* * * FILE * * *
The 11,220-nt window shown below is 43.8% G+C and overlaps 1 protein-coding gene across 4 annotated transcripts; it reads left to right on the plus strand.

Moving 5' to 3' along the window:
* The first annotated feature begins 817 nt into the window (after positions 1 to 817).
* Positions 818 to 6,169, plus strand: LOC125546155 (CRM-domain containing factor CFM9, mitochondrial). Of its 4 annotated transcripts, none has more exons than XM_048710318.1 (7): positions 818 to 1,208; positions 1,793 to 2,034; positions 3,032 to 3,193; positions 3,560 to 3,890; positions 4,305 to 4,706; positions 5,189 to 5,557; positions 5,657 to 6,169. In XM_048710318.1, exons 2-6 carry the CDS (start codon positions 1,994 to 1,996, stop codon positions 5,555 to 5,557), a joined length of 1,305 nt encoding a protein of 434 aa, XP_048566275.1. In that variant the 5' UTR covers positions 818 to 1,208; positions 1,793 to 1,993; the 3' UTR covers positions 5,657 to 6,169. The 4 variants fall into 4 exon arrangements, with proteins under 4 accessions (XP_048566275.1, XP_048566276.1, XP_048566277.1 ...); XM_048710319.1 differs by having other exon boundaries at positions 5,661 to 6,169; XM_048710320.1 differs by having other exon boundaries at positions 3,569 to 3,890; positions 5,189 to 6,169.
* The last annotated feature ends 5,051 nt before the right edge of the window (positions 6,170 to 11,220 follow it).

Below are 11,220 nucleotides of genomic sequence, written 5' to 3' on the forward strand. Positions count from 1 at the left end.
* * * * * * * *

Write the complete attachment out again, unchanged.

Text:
The 11,220-nt window shown below is 43.8% G+C and overlaps 1 protein-coding gene across 4 annotated transcripts; it reads left to right on the plus strand.

Moving 5' to 3' along the window:
* The first annotated feature begins 817 nt into the window (after positions 1 to 817).
* Positions 818 to 6,169, plus strand: LOC125546155 (CRM-domain containing factor CFM9, mitochondrial). Of its 4 annotated transcripts, none has more exons than XM_048710318.1 (7): positions 818 to 1,208; positions 1,793 to 2,034; positions 3,032 to 3,193; positions 3,560 to 3,890; positions 4,305 to 4,706; positions 5,189 to 5,557; positions 5,657 to 6,169. In XM_048710318.1, exons 2-6 carry the CDS (start codon positions 1,994 to 1,996, stop codon positions 5,555 to 5,557), a joined length of 1,305 nt encoding a protein of 434 aa, XP_048566275.1. In that variant the 5' UTR covers positions 818 to 1,208; positions 1,793 to 1,993; the 3' UTR covers positions 5,657 to 6,169. The 4 variants fall into 4 exon arrangements, with proteins under 4 accessions (XP_048566275.1, XP_048566276.1, XP_048566277.1 ...); XM_048710319.1 differs by having other exon boundaries at positions 5,661 to 6,169; XM_048710320.1 differs by having other exon boundaries at positions 3,569 to 3,890; positions 5,189 to 6,169.
* The last annotated feature ends 5,051 nt before the right edge of the window (positions 6,170 to 11,220 follow it).

Below are 11,220 nucleotides of genomic sequence, written 5' to 3' on the forward strand. Positions count from 1 at the left end.